How are we happy? Is adolescence the most difficult stage of life? These are but a few of the questions explored in the PBS program "This Emotional Life". The three part series was produced by the NOVA/WGBH Science Unit and Vulcan Productions, and visitors to the site can discuss current news regarding emotional health and also "participate in the ongoing exploration of mental health and wellness." The materials on the site are divided into "Topics", "Perspectives", and "People & Blogs". The "Perspectives" area is a good place to start, and visitors can listen to people like Larry David and Chevy Chase give their own insights into the meaning of happiness, stress, and falling in love. The "Topics" area provides resources that help people with conditions like addiction, depression, bipolar disorder, and autism. The site is rounded out by the "Resource Finder", which can be used to locate mental health and well-being support organizations around the United States. [KMG]
Before many major projects, archaeological teams are brought in to investigate the area for any important finds and traces of past cultures. Before the Tennessee Valley Authority (TVA) started its major dam building projects and related works in the 1930s, teams of university archaeologists combed these areas, and along the way they helped formulate new techniques, methods, and theories. This tremendous digital collection from the University of Tennessee's Libraries and the Frank H. McClung Museum documents their work during this time. The collection was made possible through a grant from the Institute for Museum and Library Services (IMLS), and first-time visitors may wish to start by looking over the "About this Project" summary. After looking this over, users should delve into the "Browse" area where the materials are divided into dam construction sites in Alabama, Kentucky, and Tennessee. Here, visitors will find photographs, diagrams, and artifact documentation of items recovered at the sites. The site is rounded out by a collection guide, maps of the excavation projects, and contact information. [KMG]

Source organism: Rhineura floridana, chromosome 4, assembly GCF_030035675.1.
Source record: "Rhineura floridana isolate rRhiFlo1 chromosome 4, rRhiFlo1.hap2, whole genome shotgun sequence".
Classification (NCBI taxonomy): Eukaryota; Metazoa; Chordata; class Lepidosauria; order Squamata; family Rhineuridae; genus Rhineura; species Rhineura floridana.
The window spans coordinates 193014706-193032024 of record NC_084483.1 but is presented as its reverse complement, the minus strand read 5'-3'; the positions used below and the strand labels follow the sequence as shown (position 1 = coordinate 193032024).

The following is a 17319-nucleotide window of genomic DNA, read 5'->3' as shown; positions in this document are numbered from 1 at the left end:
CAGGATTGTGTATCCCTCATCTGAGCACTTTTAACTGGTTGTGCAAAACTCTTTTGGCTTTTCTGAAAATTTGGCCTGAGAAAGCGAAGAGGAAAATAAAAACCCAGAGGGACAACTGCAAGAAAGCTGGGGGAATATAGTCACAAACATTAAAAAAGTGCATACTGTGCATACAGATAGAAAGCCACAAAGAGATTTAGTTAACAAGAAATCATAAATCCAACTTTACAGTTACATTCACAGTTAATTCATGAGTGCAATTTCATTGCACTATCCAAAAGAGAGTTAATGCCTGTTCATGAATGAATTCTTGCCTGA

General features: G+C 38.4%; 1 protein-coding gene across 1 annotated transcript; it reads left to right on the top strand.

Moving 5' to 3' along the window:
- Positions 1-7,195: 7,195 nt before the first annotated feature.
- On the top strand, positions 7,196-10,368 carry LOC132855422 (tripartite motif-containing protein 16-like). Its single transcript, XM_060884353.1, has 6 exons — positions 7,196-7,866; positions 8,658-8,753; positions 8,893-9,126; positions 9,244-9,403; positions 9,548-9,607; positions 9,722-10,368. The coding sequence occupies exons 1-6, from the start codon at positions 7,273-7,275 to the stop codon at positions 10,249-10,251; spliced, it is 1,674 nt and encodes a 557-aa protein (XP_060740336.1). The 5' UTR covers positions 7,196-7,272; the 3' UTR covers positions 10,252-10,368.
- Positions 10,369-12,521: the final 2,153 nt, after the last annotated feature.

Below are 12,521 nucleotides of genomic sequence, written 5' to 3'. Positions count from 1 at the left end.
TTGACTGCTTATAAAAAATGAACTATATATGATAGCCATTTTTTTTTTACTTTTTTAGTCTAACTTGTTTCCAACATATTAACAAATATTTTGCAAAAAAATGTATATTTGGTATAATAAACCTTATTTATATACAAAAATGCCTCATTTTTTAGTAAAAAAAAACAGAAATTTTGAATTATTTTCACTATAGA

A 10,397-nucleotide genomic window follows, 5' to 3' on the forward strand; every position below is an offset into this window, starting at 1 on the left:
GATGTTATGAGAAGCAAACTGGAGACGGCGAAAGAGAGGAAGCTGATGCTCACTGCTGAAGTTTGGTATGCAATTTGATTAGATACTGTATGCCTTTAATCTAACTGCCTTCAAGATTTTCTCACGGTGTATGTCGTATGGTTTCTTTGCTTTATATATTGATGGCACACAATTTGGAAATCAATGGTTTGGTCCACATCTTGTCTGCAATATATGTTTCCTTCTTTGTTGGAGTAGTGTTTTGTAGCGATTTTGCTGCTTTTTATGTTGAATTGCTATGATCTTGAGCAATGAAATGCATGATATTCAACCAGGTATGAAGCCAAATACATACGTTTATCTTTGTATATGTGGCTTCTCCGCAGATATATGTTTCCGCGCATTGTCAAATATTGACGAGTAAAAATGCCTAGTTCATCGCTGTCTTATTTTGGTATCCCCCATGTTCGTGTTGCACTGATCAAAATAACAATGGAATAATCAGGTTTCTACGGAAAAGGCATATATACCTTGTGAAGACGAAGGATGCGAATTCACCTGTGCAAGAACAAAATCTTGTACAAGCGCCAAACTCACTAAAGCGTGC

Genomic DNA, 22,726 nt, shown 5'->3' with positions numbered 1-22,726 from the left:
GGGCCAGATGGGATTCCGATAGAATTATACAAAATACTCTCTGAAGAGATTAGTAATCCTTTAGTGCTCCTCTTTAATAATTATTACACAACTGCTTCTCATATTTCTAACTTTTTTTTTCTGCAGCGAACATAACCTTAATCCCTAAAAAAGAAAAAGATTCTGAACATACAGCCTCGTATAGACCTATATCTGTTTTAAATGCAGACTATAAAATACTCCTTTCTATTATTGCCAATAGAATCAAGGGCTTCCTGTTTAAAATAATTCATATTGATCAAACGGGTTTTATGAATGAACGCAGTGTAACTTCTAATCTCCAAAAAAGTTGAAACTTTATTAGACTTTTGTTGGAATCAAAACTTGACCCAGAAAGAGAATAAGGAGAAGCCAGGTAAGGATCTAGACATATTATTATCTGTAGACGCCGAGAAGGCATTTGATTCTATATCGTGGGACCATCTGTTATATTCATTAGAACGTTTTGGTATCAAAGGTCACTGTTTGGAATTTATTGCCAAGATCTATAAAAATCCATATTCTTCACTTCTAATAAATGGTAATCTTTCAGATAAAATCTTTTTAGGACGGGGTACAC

Mordecai "Max" Gorelik was a well known set designer, and during the 1920s and 1930s he worked with colleagues such as Norman Bel Geddes and Cleon Throckmorton. His work included pieces for the Provincetown Players and the Group Theatre, and he rendered his work in a range of media and styles. Later in life, he went to teach at Southern Illinois University of Carbondale, and he donated much of his work to the school. This digital collection of his works was made possible by a grant from the United States Institute for Theatre Technology. It contains over 800 scene designs, costume renderings and illustrations by Gorelik, and visitors can browse around at their leisure. There are some beautiful renderings here, and some particularly noteworthy items include his sketches for the sets of "A Distant Bell" and "Days of Glory". [KMG]
Located in Huntsville, Texas, the Sam Houston Memorial Museum pays homage to this celebrated American and first President of the Republic of Texas. Their homepage provides interested parties with information on his life in the "Sam's Life" area (including a timeline), along with a calendar of events and updates on their annual folk festival. It's worth nothing that the "Sam's Life" area also includes a FAQ area, quotes from the man himself, a family photo album, and a bibliography. Moving on, the "Virtual Tour" area is a bit of a treat as visitors can use the graphic to wander around the grounds. Finally, the "Fun Stuff" area includes information about the six flags of Texas, the Republic, and a few regional recipes, including one for molasses pie that sounds delicious. [KMG]
The good people at the Great Buildings Collection also publish ArchitectureWeek, and this site provides photographs and essays on thousands of renowned buildings around the world. There are several main sections here, and they include "Buildings", "Architects", and "Places". Each entry includes information about the architect, the date of construction, building type, construction system, and style. The real novel feature is that many of the buildings also have a 3D model that allows visitors to get a sense of the building's different forms, shapes, and context. While there are many highlights here, first-time visitors might start by looking at the entries for the Brooklyn Bridge, the Case Study homes in Southern California, or the Seattle Public Library. The site also contains a timeline of architects from 1400 to the present. [KMG]